Neonatal, young adult, and aged specific pathogen-free cats were experimentally infected with cat-passaged Petaluma strain of feline immunodeficiency virus. The primary stage of illness occurred 6-8 weeks following infection in cats of all ages, but it differed in severity and clinical signs. Generalized lymphadenopathy persisted for the entire 42-week study period in neonatally infected cats, was transient in young adults, but inapparent in aged cats. Only two aged cats became chronically and severely ill during the study. One aged cat died with severe necrotizing transmural enteritis, while a second developed chronic generalized staphylococcal pyoderma that was partially controlled with antibiotics. Neutropenia appeared 6-8 weeks following infection in cats of all ages, but was more severe in newborn and aged cats than in young adults. A persistent decrease in CD4+/CD8+ T lymphocyte ratios, due to both increased CD8+ and decreased CD4+ T lymphocytes, occurred in the neonatal and aged cats. Decreased CD4+/CD8+ T lymphocyte ratios in the young adult cats was due solely to decreased CD4+ T lymphocytes. Antibody response to FIV virus, as measured by ELISA to recombinant FIV p24 antigen, was lower in aged cats than the other age groups during the first 6 weeks after infection. Antibody levels were not significantly different among the three age groups thereafter. Although there are some differences between FIV infection of cats and HIV infection of human beings, age at infection influences the severity of disease in both species.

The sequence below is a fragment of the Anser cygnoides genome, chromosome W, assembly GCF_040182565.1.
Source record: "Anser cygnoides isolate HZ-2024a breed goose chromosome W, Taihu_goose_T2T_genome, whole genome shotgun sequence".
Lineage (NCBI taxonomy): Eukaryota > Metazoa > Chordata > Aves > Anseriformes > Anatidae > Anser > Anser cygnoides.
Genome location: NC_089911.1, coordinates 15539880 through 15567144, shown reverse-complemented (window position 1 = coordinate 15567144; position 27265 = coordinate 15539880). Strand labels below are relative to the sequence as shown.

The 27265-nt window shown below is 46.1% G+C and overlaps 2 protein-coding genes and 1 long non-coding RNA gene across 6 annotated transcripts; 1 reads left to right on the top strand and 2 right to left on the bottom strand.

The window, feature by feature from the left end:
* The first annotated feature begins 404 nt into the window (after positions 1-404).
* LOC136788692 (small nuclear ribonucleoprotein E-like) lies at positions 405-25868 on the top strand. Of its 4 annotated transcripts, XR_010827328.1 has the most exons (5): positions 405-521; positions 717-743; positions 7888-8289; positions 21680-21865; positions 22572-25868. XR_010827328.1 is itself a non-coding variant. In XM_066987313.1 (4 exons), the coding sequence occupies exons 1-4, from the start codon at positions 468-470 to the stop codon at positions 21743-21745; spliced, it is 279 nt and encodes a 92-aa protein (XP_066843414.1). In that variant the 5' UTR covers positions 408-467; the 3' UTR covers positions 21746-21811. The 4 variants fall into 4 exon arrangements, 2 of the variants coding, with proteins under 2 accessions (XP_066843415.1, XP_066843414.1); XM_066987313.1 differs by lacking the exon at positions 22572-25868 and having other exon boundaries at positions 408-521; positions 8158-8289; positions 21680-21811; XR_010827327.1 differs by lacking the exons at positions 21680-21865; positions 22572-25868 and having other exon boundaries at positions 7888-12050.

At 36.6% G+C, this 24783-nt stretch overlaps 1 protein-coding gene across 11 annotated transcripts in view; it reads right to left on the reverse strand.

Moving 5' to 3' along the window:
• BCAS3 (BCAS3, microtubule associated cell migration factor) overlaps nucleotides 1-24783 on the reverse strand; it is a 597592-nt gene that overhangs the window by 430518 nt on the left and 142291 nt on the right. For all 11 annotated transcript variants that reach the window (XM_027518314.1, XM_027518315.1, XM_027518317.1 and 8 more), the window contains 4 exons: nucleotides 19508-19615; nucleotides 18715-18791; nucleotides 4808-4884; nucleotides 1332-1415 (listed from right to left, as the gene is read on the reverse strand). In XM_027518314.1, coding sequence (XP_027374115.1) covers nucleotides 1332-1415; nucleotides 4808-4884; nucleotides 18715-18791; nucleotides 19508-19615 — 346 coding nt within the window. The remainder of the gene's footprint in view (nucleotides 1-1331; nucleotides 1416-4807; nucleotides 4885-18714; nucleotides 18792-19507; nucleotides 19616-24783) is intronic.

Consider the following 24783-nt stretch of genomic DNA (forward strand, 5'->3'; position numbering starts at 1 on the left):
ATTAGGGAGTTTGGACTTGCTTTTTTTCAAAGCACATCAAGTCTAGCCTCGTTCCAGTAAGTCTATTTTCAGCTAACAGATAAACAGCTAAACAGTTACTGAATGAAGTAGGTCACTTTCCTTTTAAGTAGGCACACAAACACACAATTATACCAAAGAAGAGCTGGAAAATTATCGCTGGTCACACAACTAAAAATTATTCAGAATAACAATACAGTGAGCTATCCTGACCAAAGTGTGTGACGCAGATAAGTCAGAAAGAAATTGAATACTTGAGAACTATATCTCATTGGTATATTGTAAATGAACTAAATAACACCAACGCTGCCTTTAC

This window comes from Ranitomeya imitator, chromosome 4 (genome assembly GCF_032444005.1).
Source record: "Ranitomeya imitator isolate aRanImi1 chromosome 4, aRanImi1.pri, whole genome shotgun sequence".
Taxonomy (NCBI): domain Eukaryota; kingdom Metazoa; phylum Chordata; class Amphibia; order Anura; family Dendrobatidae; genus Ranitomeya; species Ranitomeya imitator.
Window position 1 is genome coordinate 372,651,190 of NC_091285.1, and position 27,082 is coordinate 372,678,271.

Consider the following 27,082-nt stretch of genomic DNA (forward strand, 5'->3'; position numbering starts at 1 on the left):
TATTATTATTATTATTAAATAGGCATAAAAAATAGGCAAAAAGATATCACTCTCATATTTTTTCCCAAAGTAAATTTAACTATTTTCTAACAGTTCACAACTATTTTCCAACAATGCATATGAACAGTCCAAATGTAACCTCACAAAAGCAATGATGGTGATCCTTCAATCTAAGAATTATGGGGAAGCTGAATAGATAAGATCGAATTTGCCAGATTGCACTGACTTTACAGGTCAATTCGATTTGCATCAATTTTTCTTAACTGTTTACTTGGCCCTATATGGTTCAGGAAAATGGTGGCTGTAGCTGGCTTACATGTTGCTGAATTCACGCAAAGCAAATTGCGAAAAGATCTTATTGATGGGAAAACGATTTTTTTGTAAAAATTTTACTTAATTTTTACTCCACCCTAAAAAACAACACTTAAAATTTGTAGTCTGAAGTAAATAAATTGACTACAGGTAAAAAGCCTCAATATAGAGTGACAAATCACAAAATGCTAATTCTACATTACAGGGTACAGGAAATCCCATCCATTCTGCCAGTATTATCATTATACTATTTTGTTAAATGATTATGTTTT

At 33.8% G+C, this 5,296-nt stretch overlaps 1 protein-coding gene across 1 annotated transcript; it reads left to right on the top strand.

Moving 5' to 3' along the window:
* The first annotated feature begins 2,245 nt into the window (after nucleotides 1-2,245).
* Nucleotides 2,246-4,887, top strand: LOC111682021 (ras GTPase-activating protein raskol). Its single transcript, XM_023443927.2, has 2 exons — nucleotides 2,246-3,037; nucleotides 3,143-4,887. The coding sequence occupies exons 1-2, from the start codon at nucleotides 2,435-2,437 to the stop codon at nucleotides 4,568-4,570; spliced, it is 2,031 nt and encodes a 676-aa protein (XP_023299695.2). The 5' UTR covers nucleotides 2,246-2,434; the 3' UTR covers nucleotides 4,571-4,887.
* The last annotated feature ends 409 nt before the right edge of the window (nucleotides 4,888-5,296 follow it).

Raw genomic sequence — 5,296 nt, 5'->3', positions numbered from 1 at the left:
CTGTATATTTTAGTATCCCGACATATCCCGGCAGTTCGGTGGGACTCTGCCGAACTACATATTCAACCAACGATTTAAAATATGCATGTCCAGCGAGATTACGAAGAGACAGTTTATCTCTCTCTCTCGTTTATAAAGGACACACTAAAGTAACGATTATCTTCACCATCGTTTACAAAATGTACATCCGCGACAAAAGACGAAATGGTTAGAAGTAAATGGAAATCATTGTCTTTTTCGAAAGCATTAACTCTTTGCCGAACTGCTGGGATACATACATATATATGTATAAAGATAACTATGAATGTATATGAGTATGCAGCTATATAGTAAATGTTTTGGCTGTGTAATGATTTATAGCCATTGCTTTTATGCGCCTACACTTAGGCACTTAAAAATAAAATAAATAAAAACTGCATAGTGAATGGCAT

ASJC Scopus subject areas
- Infectious Diseases